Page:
Navigate to Community section

A Must-See Holocaust Movie (No, Really)

‘Four Winters’ is a documentary with suspense, humor, and zero sentimentality

Marjorie Ingall
February 12, 2020
Courtesy Four Winters Film
Courtesy Four Winters Film
Courtesy Four Winters Film
Courtesy Four Winters Film

Four Winters debuted at the New York Jewish Film Festival last month and will be wending its way around the festival circuit in the weeks to come. It’s an unusual Holocaust documentary, in that it focuses not on concentration camps but on Jewish resistance, on young partisan fighters hiding out from Nazis in Eastern European forests and engaging in guerilla warfare. It’s surprising, moving, horrifying …and sometimes shockingly funny.

Filmmaker Julia Mintz never set out to do a Holocaust movie. “I’d been raised on Anne Frank and Auschwitz and Jews being led like lambs to the slaughter,” she told me in an interview. “But I stumbled on an article about a Jewish partisan and learned that there were 25,000 people living in the woods and fighting. I had no idea there was a resistance movement. It fascinated me. I’d never even worked on a Jewish film, let alone made one, but I needed to know more.”

Over the course of almost a decade, while working on other projects, Mintz tracked down survivors, conducted interviews, and gathered vintage photos and film footage. “I was rubbing nickels together,” she reflected ruefully. “I was a first-time director and it was hard to get major funders on board. I raised money $18 and $36 at a time.” Some survivors were reluctant to speak; she approached one repeatedly for four years. “Finally he said, ‘Come for Shabbat dinner,’” she said. “At the end of the meal, he said, ‘OK, you can interview me.’”

Another challenge was Mintz’s desire to challenge preconceptions about Jewish victims. She succeeded. One moment at the festival screening drew gasps: A former partisan named Gertrude Boyarsky—white hair glamorously coiffed, lips bright with what appears to be Cherries in the Snow lipstick—tells a story about recognizing her prom date, a local Polish boy, among the soldiers herding her and her family into the woods to be shot. “I called him by name,” she says in the film. “We went to school together.” The boy answered her, “You’re a Jew and you have to die.” In her elegant accent, she recites dispassionately what happened next: “All the bullets I felt come around me. I was all alone in the woods. Sky was blue. Snow was white.” Her mother, sisters, and baby brother were massacred. Boyarsky survived to join the partisans, spending four years—four winters—in the woods. One day, her colleagues captured a small group of Nazis and Polish collaborators; among them was her former prom date. “That guy that killed me,” she said. Her fellow resistance fighters, knowing what he’d done to her family, gave her the opportunity to kill him. Boyarsky pauses for a long moment in the movie: “Yes,” she says, “I was able to kill him.”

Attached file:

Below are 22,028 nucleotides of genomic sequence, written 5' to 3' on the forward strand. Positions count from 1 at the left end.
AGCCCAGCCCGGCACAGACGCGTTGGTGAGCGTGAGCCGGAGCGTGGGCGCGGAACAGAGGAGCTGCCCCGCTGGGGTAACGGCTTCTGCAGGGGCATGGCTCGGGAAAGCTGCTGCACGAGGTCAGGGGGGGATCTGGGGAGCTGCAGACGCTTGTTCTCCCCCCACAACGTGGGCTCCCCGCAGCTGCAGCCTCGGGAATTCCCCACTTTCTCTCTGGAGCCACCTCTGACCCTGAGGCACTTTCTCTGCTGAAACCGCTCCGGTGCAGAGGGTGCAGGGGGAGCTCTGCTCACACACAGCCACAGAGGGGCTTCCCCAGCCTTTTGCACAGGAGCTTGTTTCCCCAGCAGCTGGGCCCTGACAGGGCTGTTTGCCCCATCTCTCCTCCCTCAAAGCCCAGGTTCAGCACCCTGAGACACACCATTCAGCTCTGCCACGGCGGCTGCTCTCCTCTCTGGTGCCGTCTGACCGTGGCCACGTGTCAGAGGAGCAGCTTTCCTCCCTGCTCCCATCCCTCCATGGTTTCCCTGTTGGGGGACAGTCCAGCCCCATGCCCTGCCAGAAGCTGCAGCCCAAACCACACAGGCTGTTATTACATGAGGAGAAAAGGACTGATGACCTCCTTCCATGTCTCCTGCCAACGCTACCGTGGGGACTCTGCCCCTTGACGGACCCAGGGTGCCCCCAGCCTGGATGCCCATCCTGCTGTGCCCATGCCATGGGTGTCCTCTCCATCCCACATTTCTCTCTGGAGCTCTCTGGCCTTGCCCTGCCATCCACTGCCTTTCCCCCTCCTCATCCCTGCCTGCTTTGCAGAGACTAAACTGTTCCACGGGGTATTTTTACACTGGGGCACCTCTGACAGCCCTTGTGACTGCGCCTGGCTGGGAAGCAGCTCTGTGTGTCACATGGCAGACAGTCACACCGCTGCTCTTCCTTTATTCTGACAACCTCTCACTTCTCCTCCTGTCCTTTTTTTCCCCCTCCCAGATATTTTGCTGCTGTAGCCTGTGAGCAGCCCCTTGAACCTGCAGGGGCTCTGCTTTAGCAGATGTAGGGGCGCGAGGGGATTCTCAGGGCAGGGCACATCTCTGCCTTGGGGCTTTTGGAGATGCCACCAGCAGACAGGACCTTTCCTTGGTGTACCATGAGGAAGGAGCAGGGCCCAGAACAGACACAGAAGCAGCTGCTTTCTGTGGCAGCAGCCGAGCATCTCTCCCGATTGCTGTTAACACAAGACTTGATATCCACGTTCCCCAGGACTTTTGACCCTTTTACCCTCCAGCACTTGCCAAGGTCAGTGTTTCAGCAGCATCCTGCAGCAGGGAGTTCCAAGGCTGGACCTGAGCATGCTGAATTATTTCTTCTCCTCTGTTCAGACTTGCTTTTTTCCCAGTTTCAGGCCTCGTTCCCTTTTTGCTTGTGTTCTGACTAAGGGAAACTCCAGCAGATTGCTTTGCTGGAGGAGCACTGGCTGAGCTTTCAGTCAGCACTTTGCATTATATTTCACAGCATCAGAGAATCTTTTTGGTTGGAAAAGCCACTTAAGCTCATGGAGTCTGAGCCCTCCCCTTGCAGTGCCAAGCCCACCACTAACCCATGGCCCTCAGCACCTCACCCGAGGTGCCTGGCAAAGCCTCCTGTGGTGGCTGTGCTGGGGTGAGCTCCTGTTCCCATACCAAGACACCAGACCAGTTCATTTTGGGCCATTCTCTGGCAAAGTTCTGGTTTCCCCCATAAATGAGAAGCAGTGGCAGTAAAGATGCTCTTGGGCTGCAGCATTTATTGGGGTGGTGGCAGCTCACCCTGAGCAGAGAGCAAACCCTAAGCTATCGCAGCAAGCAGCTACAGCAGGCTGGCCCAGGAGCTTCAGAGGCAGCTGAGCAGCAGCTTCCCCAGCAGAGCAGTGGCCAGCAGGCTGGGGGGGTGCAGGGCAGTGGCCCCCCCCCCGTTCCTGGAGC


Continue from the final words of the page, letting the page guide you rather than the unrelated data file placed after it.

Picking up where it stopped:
A handful of other former partisans tell similarly shocking stories of violence as well as loss. Mintz weaves the speakers’ stories together in artful thematic montages about learning to shoot a gun, sleeping in the woods, being perpetually hungry, doing field medicine, having babies and abortions, derailing trains, raiding towns for rifles and kerosene. Dramatic music, quick edits and sound effects propel the narrative. In old photos, groups of partisans—including those we meet in the film as elderly people—pose smilingly in the snowy woods, holding guns and ammo they’ve stolen from Polish farms and Nazi factories. (One of them, Luba Abramowitz, tells viewers mischievously, “As you know, women have more places to hide weapons than men. Yes?”)

The narrators’ stories are frequently harrowing … but the tellers themselves are sometimes hilarious. (It feels almost sacrilegious to laugh during a Holocaust documentary.) Isadore Farbstein, in a brown plaid grandpa shirt and twinkling eyes, talks about his difficulty finding partisans to join up with. “The forest is not a hotel that’s waiting for you!” he exclaims. Michael Stoll tells a heartbreaking story of leaping from a moving train headed to the camp, but he peppers the telling with jokes. It’s jarring and it’s real. (“Humor is a survival strategy,” Mintz said. “It was important to me to show that.”) Of a cluster of people in the corner of the cattle car praying, Stoll snorts, “Jews have a habit of speaking to God. I say it’s ridiculous. You think He’s gonna listen to you?” Moments later, as he stands outside the train car on a narrow railing, he says, “I’m sorry, God, I insulted you! Don’t let me fall!” After he’s jumped from the train, a Polish peasant sees him, marks him as a Jew, and—instead of ratting him out points him to the location of Jewish partisans on the other side of a river; Stoll says dryly, “Now I have a conflict. Maybe God sent him … but I don’t believe in You!”